Bill Shupp Software engineer, photographer, musician, space geek


2010 Year in Review

In front of the Nasa countdown clock

In front of the Nasa countdown clock

Welcome to my second annual Year in Review.  Lots of changes and exciting things happened this year, including a space shuttle launch, a house purchase, hearing damage, a job change, traveling to New Zealand, and shoulder surgery.


Using a dnscache proxy to get faster AppleTV movie downloads and still use OpenDNS

Since buying the new AppleTV a few months ago, I've been disappointed in how long you have to wait for your movie download to be ready for viewing. I get about 10Mbps download speeds through Comcast, and use OpenDNS, so shouldn't it be faster than 15-20 hours? Changing from HD to Standard definition has helped a bit, but you still have to come back later to watch your movie.

Today I came across this story on Slashdot that identifies the problem: Akamai, the CDN that Apple uses to distribute its content, does geolocation on the DNS request to determine the IP of the server you should download your movie from.  By using a 3rd party like OpenDNS or Google for your DNS service, you'll get the IP of the server closest to that DNS server, not the closest one to you.  Makes sense, this is how many CDNs work.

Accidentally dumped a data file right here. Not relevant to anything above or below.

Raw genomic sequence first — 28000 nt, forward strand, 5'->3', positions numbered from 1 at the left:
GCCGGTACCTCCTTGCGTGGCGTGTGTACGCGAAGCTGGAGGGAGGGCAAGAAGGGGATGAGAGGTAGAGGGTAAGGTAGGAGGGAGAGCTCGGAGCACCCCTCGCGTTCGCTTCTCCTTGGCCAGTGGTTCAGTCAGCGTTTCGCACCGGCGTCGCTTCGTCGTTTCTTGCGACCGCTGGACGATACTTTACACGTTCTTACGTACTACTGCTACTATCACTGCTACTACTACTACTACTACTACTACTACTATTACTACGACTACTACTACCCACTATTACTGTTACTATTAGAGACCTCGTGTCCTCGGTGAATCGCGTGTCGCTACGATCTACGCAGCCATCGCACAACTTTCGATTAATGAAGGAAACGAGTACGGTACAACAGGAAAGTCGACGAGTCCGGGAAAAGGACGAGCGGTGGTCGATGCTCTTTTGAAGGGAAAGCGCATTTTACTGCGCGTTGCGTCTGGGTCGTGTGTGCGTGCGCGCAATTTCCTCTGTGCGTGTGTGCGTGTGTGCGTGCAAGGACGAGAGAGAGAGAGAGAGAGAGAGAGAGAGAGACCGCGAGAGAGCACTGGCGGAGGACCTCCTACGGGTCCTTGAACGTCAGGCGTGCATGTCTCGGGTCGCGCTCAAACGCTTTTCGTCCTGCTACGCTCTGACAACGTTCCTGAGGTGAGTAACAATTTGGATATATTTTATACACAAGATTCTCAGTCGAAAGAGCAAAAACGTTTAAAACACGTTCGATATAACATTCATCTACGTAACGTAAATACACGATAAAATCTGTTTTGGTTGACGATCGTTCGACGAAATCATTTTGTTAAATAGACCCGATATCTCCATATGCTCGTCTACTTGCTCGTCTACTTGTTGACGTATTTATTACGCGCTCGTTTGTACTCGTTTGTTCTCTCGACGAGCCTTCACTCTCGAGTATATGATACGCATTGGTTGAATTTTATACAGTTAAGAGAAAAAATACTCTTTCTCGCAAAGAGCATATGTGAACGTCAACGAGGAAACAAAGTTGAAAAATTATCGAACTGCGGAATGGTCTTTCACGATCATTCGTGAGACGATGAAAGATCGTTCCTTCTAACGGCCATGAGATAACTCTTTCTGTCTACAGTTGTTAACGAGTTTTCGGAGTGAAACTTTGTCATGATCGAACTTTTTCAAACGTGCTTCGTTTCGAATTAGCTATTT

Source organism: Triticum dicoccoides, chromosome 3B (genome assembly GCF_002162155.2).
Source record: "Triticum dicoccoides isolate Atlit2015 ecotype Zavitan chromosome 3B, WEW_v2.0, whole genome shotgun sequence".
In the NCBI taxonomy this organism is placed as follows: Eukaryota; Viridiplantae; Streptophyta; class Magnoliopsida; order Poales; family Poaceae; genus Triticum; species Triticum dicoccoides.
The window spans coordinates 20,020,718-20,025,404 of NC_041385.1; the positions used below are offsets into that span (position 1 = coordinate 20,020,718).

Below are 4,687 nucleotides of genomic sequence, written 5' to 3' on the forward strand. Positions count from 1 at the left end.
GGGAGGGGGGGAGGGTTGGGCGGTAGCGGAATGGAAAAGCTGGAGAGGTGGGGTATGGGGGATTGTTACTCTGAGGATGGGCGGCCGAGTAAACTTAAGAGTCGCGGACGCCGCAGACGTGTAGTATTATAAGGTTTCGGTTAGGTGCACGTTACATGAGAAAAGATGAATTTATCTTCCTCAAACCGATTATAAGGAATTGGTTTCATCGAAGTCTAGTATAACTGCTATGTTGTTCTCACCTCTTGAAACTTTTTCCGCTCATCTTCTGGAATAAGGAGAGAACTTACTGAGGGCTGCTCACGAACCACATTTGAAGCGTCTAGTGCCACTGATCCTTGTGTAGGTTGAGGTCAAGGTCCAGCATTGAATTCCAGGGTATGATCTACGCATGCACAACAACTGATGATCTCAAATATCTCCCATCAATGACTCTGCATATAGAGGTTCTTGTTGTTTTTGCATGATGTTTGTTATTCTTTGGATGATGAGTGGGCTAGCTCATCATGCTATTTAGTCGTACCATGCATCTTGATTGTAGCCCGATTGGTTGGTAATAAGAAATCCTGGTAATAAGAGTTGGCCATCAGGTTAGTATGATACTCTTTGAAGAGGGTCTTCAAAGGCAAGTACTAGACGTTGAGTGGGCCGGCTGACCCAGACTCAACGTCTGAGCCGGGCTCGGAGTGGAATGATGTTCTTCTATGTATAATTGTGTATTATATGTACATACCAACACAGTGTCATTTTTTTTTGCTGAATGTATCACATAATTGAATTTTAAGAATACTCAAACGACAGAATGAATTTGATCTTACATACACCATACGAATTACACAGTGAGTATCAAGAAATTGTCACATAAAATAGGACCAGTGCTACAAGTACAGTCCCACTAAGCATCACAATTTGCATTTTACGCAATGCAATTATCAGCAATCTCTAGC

Since I have a home linux server doing NAT, DHCP, and some file serving, I figured I would just just proxy my DNS through dnscache to solve this problem.  The idea is to send only any Akamai related DNS requests through my ISP's servers, and send everything else to go through OpenDNS.  And it works!  I'm watching Inception, in HD, minutes after downloading it.  Here's what I did to get it working.

Filed under: AppleTV, DNS Continue reading

GitHub Pages + Pirum = Easy PEAR Channel

I prefer managing my non-PEAR PHP dependencies (such as Zend Framework and PHPUnit) through PEAR channels when possible.  It's much easier to manage component installation, upgrades, etc..  Managing and hosting a PEAR channel (using the Chiara_PEAR_Server) is not always that simple, and can add too much overhead for small projects.  I like how Zend Framework leveraged google code to host its PEAR channel, and was able to update it simply through pushing to SVN, avoiding a web interface.  Since I've been accumulating some components recently that really don't fit into, I figured it was time set up a PEAR channel for distributing them, but didn't want to host it myself or have to use a web interface.   Turns out, it's really easy to do now.